In the wacky world of the five game series, no matter how confident you might feel, there's always room for worry. Here are three reasons to be confident, followed by three reasons to worry.
1) Cole Hamels in St. Louis: Hamels has been outstanding in his career in St. Louis. Sure, he's only 1-1 and has a 3.00 ERA, but we know that records are meaningless for pitchers and that ERAs can be deceptive. Here, we see that as his underlying numbers show dominance. Over 103 plate appearances, Hamels has held the Cardinals to a .530 OPS in St. Louis, the fourth lowest OPS against for a team in their home stadium against Cole (Hamels has dominated the Dodgers, Pirates, and Padres even more). Hamels has struck out 29 and walked only 6, good for a 4.8 K/B ratio. He has allowed 0.93 base runners per inning. That's dominance.
2) The Phillies hit well in Busch Stadium (2): The Phillies have played 26 games at the new Busch stadium and have won 15 of them. Over that time, the team has hit well with an overall .264/.343/.429 triple slash line. They've averaged 5.5 runs per game there as well, including 5 double-digit runs games (10, 10, 13, 16, and 20(!)). This is not a park that flummoxes this team.
3) The Phillies have hit lefties better than you'd think this year: By the way most commentators describe the team, the Phillies are horrible against lefties. But, that's just not true. The NL average OPS against left-handed pitchers is .712. The Phillies as a team have a .701 OPS against lefties. It's below average, but not drastically so. Moreover, it's only 22 points lower than the Phillies hit righties this year (.723). Over 35 or so plate appearances (a game's worth), that's not much of a noticeable difference.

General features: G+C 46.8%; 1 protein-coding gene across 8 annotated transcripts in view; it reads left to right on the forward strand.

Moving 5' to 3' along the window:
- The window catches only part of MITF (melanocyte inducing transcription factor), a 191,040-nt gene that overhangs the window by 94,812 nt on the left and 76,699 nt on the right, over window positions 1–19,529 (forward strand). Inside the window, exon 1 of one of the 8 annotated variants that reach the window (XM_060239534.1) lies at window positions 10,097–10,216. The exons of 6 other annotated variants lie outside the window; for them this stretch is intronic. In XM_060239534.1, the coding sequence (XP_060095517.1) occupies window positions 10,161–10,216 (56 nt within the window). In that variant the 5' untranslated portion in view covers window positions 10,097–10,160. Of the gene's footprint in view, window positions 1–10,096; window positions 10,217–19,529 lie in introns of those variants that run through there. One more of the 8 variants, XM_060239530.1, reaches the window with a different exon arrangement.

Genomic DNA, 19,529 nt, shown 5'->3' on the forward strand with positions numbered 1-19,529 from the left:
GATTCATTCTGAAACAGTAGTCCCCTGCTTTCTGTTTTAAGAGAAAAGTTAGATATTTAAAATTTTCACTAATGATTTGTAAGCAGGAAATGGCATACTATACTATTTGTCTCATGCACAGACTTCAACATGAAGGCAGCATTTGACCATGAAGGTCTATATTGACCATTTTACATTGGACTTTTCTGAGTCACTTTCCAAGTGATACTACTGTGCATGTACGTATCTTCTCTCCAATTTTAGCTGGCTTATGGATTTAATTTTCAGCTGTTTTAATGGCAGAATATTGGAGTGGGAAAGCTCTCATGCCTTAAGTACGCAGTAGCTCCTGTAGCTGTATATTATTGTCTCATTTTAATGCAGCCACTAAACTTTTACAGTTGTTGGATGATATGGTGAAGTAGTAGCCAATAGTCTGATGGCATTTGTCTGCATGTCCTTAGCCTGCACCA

1) Jaime Garcia: It's hard to overstate how dominant Garcia has been against the Phillies in his career. Over 114 plate appearances, Garcia has been even better against the Phillies than Hamels has been against the Cardinals in St. Louis. He has held the Phillies to a .178/.254/.248 triple-slash line, allowing only 18 hits. Amazingly, he's been even better against the Phillies righties than lefties, with a .489 OPS against the Phillies righties and a .544 OPS against the Phillies lefties. In his 6 games against the Phillies, he has never pitched without the game being tied or the Cardinals leading the Phils.
2) The Cardinals are excellent against lefties this year: Whereas the Phillies are not as bad as you might think against lefties, the Cardinals are downright excellent. Their .768 OPS against lefties was the second-highest OPS in the NL this year against left-handed pitching, trailing only the Reds (.794). The saving grace for the Phillies, if you want to call it that, is that this isn't much of a difference than they are against righties, as they posted a team .765 OPS against righties this year.
3) The Phillies have not been good at Busch (2) recently: Despite the fact that the Phillies have hit well and won more than they have lost at the new Busch stadium, recently they've struggled. In 2010 and 2011, the Phillies have gone 3-6 in St. Louis. They've averaged only 2.9 runs per game, and that's with a 10-run game in the mix. Their team triple-slash line is a pretty terrible .234/.294/.333.
What tonight's game boils down to is that it has all the makings of an incredible pitchers' duel. Therefore, given that this is baseball, I predict a 15-12 Phillies win . . . in 12 innings.